The outgoing Cabinet has confirmed the dismissal of the Czech's European Commissioner, Pavel Telicka. Mr Telicka is to be replaced in Brussels by Vladimir Spidla, who resigned as prime minister last month. Wednesday's action overturns a Cabinet decision made five months ago, which guaranteed Mr Telicka a mandate until 2006. With newly appointed Prime Minister Stanislav Gross expecting to have a new government formed early next week, this week's session was most probably the last for the old Cabinet. Vladimir Spidla and his cabinet resigned shortly after the ruling coalition parties' poor showing in the elections to the European Parliament held in June. However, Mr Spidla says his Cabinet has met a significant part of its policy aims and has nothing to be ashamed of. In Brussels, Mr Spidla is mainly interested in the justice, enlargement or transport portfolios. The next executive European Commission, which takes office in November, will be put together by new Commission President Jose Manuel Durao Barroso of Portugal.
Hygienists in the Usti nad Labem region, northern Bohemia, have begun testing ventilation systems in night clubs, following alarming numbers of infections with the Meningococcus bacteria this year. The Meningococcus bacteria, which is responsible for a number of diseases, has infected an alarming number of people with meningitis, an inflammation of the coverings of the brain and spinal cord. Of the 11 cases recorded in the region, five have resulted in deaths. Places with still and smoky air offer the best conditions for airborne infections. Night clubs are seen as particularly dangerous as the large crowds of people make it easier for infection to spread faster. Babies, toddlers and teenagers between the ages of 15 and 20 years have proven to be most vulnerable to the Meningococcus bacteria.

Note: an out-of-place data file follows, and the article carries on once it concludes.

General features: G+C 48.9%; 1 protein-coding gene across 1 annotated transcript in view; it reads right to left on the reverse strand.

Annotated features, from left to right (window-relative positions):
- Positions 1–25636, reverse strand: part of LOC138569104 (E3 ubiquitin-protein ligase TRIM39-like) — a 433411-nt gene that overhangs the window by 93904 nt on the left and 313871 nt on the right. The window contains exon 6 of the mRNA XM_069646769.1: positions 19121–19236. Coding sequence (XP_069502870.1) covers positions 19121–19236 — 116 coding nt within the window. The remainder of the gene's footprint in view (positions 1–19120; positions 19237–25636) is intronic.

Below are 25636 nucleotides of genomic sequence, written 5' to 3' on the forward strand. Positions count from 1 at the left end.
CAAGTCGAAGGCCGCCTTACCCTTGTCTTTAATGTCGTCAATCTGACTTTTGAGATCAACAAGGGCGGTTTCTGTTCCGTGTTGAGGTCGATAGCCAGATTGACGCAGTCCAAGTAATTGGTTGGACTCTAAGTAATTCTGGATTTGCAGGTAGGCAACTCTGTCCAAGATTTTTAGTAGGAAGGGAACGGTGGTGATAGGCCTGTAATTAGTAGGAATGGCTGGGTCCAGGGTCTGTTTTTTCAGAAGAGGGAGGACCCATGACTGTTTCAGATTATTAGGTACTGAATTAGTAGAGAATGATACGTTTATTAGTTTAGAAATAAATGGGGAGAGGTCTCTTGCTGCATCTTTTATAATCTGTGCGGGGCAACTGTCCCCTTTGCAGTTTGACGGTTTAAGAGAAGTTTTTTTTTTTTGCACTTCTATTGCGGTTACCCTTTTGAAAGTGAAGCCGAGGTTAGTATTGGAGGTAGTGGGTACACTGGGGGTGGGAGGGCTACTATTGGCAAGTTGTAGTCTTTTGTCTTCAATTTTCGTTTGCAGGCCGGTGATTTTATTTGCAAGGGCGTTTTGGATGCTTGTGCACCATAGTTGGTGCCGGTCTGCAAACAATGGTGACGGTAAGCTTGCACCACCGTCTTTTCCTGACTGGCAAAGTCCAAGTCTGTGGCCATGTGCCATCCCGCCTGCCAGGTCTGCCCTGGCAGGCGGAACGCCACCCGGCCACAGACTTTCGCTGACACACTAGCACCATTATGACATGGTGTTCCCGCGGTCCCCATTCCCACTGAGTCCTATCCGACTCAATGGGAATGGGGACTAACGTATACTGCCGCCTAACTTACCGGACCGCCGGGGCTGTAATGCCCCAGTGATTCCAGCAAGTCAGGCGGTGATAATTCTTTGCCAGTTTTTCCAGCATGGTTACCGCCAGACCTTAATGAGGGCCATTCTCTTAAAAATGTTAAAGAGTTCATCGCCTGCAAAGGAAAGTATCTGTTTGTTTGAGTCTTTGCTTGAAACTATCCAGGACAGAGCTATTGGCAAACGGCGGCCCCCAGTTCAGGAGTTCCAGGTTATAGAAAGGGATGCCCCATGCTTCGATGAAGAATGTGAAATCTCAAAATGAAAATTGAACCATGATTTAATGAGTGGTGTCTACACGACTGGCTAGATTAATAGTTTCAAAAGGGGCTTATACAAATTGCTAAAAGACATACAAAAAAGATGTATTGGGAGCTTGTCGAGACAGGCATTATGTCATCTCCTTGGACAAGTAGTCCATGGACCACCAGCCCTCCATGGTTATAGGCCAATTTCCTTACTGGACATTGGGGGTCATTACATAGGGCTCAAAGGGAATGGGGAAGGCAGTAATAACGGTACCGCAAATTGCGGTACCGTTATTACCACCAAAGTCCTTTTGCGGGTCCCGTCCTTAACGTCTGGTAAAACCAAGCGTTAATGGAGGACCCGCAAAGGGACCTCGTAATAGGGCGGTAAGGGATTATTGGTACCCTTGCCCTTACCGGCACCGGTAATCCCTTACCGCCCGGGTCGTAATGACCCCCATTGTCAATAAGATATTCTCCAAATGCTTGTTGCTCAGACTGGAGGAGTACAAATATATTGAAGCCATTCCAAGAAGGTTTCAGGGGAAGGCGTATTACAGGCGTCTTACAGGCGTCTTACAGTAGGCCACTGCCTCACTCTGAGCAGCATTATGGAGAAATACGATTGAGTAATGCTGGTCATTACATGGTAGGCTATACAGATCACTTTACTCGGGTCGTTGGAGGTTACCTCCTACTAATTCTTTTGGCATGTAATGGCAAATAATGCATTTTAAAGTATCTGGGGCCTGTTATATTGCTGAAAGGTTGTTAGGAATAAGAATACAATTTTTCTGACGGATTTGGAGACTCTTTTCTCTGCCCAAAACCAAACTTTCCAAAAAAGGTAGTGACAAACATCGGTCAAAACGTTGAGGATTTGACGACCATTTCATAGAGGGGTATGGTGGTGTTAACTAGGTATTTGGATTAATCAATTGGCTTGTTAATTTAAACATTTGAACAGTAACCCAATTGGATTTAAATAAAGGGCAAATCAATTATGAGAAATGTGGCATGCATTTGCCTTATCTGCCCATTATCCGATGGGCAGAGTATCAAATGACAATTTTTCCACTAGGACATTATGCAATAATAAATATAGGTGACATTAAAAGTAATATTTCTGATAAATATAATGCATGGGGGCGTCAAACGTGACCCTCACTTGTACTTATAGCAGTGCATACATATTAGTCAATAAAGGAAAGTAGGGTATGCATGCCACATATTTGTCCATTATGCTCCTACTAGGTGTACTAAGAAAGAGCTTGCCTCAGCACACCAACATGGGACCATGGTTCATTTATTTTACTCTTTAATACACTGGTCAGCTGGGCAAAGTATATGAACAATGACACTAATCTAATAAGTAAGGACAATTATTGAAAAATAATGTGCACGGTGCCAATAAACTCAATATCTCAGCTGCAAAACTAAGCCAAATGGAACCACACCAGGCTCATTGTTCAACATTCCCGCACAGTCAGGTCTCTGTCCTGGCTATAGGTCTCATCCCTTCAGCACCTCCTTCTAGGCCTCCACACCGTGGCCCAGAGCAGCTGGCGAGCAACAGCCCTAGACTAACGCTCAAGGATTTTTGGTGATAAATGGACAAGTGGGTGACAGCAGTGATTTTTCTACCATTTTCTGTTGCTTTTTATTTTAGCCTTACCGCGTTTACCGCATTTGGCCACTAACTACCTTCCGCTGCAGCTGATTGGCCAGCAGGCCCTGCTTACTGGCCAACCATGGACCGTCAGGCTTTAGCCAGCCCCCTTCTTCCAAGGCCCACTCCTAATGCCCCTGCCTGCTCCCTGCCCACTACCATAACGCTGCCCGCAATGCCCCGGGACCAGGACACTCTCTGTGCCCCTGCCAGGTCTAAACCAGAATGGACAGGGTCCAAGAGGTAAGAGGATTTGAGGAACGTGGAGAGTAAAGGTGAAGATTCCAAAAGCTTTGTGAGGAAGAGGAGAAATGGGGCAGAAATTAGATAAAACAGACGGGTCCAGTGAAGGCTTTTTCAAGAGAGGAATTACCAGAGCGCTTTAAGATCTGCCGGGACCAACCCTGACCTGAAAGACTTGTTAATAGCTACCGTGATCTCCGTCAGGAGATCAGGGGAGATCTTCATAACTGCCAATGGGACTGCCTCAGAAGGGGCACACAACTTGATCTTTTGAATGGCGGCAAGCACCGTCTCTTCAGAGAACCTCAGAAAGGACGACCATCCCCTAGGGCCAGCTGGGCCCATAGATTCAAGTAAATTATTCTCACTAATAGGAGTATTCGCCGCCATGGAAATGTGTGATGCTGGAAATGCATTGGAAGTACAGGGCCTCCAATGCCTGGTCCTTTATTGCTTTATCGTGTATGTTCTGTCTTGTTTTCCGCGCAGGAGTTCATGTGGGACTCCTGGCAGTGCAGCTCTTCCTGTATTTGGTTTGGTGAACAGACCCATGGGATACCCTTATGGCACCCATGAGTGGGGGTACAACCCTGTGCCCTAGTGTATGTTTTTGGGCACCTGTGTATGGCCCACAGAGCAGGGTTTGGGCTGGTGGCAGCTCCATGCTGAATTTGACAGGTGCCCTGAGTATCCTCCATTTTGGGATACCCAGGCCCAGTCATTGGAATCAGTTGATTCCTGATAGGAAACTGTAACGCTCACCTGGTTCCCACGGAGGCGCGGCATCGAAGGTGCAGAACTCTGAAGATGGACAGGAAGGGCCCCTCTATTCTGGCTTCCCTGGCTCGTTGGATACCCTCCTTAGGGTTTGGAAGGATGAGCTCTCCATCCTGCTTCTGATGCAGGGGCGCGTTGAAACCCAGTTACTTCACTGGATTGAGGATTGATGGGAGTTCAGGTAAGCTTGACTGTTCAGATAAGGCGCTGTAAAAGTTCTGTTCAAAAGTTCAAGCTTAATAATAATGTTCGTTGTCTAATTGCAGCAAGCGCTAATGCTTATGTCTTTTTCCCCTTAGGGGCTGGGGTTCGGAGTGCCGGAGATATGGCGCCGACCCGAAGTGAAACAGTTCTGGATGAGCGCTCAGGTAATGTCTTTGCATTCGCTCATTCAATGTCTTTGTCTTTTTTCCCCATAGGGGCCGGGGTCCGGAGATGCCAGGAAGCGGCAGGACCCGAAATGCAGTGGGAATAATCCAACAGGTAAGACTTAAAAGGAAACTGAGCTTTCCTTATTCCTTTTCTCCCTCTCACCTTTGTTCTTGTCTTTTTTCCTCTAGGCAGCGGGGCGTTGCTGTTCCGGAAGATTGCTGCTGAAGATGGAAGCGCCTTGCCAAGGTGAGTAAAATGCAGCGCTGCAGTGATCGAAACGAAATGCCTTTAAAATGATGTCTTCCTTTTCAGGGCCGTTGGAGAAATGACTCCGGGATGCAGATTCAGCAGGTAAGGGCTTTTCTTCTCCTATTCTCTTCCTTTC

Czech President Vaclav Klaus has taken up the issue of the state of Czech psychiatric hospitals in his reply to British author J.K. Rowling. The author of the popular Harry Potter children's books had sent a letter to Mr Klaus and other Czech politicians in mid-July urging them to stop the use of caged beds in Czech psychiatric wards and institutions to restrain people with mental disabilities. Upon receipt of the letter, President Klaus summoned experts in the field to Prague Castle to discuss the state of the mental health care system. "The problem that you mentioned is, of course, very serious, and is the subject of permanent professional study within our country... I cannot but disagree with the impression that in Czech health-care institutions there occurs regular abuse of the aforementioned beds, or even the abuse of mentally disabled children," Mr Klaus wrote.
Just over two weeks before the start of the Olympic Games in Athens, Czech high-jumper Jaroslav Baba came second with a jump of 230 centimetres in an IAAF Super Grand Prix meeting in Stockholm on Tuesday evening. Baba is a member of the biggest Czech team ever to be sent to the Olympics.
Thursday should have partially clear skies with occasional showers. Day-time temperatures should reach a maximum of 25 degrees Celsius.
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